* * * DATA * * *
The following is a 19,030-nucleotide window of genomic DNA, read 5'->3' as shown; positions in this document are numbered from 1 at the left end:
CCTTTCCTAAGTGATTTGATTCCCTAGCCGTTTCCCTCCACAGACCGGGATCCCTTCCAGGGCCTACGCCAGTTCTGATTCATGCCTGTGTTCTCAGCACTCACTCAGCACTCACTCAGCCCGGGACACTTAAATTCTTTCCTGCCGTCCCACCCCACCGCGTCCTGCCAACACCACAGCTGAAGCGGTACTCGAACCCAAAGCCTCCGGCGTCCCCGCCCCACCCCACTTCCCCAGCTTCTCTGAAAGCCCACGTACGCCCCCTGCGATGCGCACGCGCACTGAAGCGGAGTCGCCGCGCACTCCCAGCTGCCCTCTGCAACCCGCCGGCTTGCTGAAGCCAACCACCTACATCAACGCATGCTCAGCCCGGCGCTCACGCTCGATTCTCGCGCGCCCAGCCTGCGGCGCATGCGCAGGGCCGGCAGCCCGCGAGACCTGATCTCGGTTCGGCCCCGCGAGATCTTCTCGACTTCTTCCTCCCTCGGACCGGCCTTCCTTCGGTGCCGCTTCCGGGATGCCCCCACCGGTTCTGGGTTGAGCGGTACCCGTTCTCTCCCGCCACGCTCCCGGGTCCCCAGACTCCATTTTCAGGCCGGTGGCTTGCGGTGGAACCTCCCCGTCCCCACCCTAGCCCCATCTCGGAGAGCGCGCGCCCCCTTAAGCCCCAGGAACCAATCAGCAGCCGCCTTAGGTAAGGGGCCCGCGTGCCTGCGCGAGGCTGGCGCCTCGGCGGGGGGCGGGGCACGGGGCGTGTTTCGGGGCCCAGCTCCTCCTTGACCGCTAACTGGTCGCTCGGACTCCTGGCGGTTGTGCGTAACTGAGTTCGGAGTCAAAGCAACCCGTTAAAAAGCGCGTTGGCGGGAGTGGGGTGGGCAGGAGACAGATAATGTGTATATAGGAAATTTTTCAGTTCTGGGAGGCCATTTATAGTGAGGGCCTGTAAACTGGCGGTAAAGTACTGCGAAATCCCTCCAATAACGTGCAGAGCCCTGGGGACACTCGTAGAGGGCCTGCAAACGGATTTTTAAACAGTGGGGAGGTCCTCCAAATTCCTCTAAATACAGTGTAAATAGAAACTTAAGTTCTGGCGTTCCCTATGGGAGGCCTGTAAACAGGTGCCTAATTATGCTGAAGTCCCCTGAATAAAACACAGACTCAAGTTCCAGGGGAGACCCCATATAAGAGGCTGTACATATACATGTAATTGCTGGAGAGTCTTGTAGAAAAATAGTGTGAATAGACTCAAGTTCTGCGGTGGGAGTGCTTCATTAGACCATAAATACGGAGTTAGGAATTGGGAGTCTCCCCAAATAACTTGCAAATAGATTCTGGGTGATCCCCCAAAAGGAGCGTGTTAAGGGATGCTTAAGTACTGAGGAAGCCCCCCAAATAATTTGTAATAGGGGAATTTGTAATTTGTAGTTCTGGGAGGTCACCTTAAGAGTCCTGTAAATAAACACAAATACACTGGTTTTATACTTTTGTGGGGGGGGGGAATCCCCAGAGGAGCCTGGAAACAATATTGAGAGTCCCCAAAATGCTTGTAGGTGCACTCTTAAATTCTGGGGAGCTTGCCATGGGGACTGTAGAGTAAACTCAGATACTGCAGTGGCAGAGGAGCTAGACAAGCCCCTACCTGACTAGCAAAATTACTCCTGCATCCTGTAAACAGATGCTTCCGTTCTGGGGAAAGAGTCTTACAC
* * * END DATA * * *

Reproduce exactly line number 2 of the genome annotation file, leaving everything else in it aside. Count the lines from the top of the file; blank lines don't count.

CCTTTCCTAAGTGATTTGATTCCCTAGCCGTTTCCCTCCACAGACCGGGATCCCTTCCAGGGCCTACGCCAGTTCTGATTCATGCCTGTGTTCTCAGCACTCACTCAGCACTCACTCAGCCCGGGACACTTAAATTCTTTCCTGCCGTCCCACCCCACCGCGTCCTGCCAACACCACAGCTGAAGCGGTACTCGAACCCAAAGCCTCCGGCGTCCCCGCCCCACCCCACTTCCCCAGCTTCTCTGAAAGCCCACGTACGCCCCCTGCGATGCGCACGCGCACTGAAGCGGAGTCGCCGCGCACTCCCAGCTGCCCTCTGCAACCCGCCGGCTTGCTGAAGCCAACCACCTACATCAACGCATGCTCAGCCCGGCGCTCACGCTCGATTCTCGCGCGCCCAGCCTGCGGCGCATGCGCAGGGCCGGCAGCCCGCGAGACCTGATCTCGGTTCGGCCCCGCGAGATCTTCTCGACTTCTTCCTCCCTCGGACCGGCCTTCCTTCGGTGCCGCTTCCGGGATGCCCCCACCGGTTCTGGGTTGAGCGGTACCCGTTCTCTCCCGCCACGCTCCCGGGTCCCCAGACTCCATTTTCAGGCCGGTGGCTTGCGGTGGAACCTCCCCGTCCCCACCCTAGCCCCATCTCGGAGAGCGCGCGCCCCCTTAAGCCCCAGGAACCAATCAGCAGCCGCCTTAGGTAAGGGGCCCGCGTGCCTGCGCGAGGCTGGCGCCTCGGCGGGGGGCGGGGCACGGGGCGTGTTTCGGGGCCCAGCTCCTCCTTGACCGCTAACTGGTCGCTCGGACTCCTGGCGGTTGTGCGTAACTGAGTTCGGAGTCAAAGCAACCCGTTAAAAAGCGCGTTGGCGGGAGTGGGGTGGGCAGGAGACAGATAATGTGTATATAGGAAATTTTTCAGTTCTGGGAGGCCATTTATAGTGAGGGCCTGTAAACTGGCGGTAAAGTACTGCGAAATCCCTCCAATAACGTGCAGAGCCCTGGGGACACTCGTAGAGGGCCTGCAAACGGATTTTTAAACAGTGGGGAGGTCCTCCAAATTCCTCTAAATACAGTGTAAATAGAAACTTAAGTTCTGGCGTTCCCTATGGGAGGCCTGTAAACAGGTGCCTAATTATGCTGAAGTCCCCTGAATAAAACACAGACTCAAGTTCCAGGGGAGACCCCATATAAGAGGCTGTACATATACATGTAATTGCTGGAGAGTCTTGTAGAAAAATAGTGTGAATAGACTCAAGTTCTGCGGTGGGAGTGCTTCATTAGACCATAAATACGGAGTTAGGAATTGGGAGTCTCCCCAAATAACTTGCAAATAGATTCTGGGTGATCCCCCAAAAGGAGCGTGTTAAGGGATGCTTAAGTACTGAGGAAGCCCCCCAAATAATTTGTAATAGGGGAATTTGTAATTTGTAGTTCTGGGAGGTCACCTTAAGAGTCCTGTAAATAAACACAAATACACTGGTTTTATACTTTTGTGGGGGGGGGGAATCCCCAGAGGAGCCTGGAAACAATATTGAGAGTCCCCAAAATGCTTGTAGGTGCACTCTTAAATTCTGGGGAGCTTGCCATGGGGACTGTAGAGTAAACTCAGATACTGCAGTGGCAGAGGAGCTAGACAAGCCCCTACCTGACTAGCAAAATTACTCCTGCATCCTGTAAACAGATGCTTCCGTTCTGGGGAAAGAGTCTTACAC